Blind date

At 80, the great Arthur Miller has written a tiny, peculiar and frustrating novel. By Hugo Barnacle; Plain Girl by Arthur Miller Methuen, pounds 10

Janice, the plain girl of the title, wants to tell her boring and sexually incompetent husband Sam, just back from the war, that she's decided to leave him. For months she delays it. "But what set her off was his inferring one evening that he had forced himself on a German farm woman who had given him shelter in a rainstorm one night."

Which is a shame, because mistaking "infer" for "imply" used to be a reliable idiot-indicator. If a writer of Arthur Miller's prestige has started doing it, then it may have become so sanctified by custom and usage that it will now count as correct. Leaving us with fewer ways to spot idiots, and no word at all to use when we really do mean "infer".

Then again, considering how the same sentence features that weak, clumsy half-chime of "one evening" and "one night", perhaps this is not a work the OED will bother quoting as an example of anything.

Having left Sam, Janice moves into the Crosby Hotel on 71st off Broadway and there meets Charles, the blind musician with whom she finds happiness at last. After Charles's death in the late Seventies, she revisits the area to watch as men demolish the hotel for a new development.

"Soon they would be reaching her old room. An empty amazement crept over her. Out of 61 years of life she had had 14 good ones. Not bad." True, good is not bad. But this is still puzzling. We can easily work out from various references that Janice's life with Charles lasted 30 years, not 14, and all of it was "good". Miller must have confused himself in the course of the story's back-and-forth timeshifts and got his sums wrong. He does the same on a couple of other occasions too. Yet this "novel" is not exactly long and involved. It runs to less than 50 pages, a pretty moderate mass of text to check over and correct unless you're too rich, famous and arrogant to bother.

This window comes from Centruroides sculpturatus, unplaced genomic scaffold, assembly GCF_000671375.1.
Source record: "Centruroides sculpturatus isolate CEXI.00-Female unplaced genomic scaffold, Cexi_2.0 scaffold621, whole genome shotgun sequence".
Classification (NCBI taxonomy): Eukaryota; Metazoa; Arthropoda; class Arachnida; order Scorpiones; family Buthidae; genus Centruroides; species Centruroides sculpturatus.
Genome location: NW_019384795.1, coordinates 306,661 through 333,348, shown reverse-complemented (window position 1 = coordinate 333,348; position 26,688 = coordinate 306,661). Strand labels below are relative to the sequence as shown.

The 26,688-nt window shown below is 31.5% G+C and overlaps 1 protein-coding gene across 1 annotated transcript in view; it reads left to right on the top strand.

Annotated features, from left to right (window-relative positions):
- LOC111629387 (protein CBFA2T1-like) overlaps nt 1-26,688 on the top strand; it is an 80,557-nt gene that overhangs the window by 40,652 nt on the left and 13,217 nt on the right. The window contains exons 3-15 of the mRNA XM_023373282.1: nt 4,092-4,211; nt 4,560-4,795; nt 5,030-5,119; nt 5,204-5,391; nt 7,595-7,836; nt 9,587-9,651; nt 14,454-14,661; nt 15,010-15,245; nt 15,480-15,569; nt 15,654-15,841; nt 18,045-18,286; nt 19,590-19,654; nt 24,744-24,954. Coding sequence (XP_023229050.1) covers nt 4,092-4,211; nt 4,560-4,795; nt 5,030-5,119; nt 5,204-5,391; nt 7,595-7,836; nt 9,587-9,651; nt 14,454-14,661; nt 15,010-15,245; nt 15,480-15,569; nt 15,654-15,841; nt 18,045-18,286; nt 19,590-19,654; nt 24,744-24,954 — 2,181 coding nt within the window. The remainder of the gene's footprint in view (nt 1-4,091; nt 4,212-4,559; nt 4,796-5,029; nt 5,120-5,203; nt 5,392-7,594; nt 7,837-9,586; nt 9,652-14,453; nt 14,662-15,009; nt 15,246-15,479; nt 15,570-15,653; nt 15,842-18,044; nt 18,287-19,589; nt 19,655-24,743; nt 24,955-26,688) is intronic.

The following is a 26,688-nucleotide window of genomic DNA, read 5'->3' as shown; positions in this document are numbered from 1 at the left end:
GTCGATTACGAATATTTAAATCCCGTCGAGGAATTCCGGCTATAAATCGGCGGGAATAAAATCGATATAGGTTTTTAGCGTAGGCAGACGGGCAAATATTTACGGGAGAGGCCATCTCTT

Anyway, there stands Janice watching the hotel come down, "wondering at her fortune at having lived into beauty". These are the story's last words and thus carry extra weight. The reader may be wondering what was so wrong with Janice's looks in the first place that only a blind man could find her beautiful.

Well, she had "a pulled look to her cheeks", "an elongated upper lip", whatever that is, and "a too-high forehead", all of which apparently made her a bit horse-faced. On the plus side she had "straight silky light brown hair" and a "very good compact body", so good that "between her ankles and her breasts she was as luscious as Betty Grable, or almost". Then there's her "wonderfully shaped" bottom and "good thighs" to consider, and her "witty", "sexy", hip-rolling walk; but "her best feature was her calves, which must have been extraordinarily fine to outpoint all those other blessings".

This does not sound like a bad package. In fact Janice seems to be the classic jolie laide, the unconventional stunner. For the author to resort to the device of a blind lover, so that the heroine's true worth can be seen with the inner eye, is an absurdly extreme measure in the circumstances. Miller characterises Janice as "plain" according to a norm that would have been a trifle strict even in the drawing-rooms of 200 years ago, and then seeks to claim credit for the wisdom of overruling his own shallow preconceptions. A very peculiar exercise.

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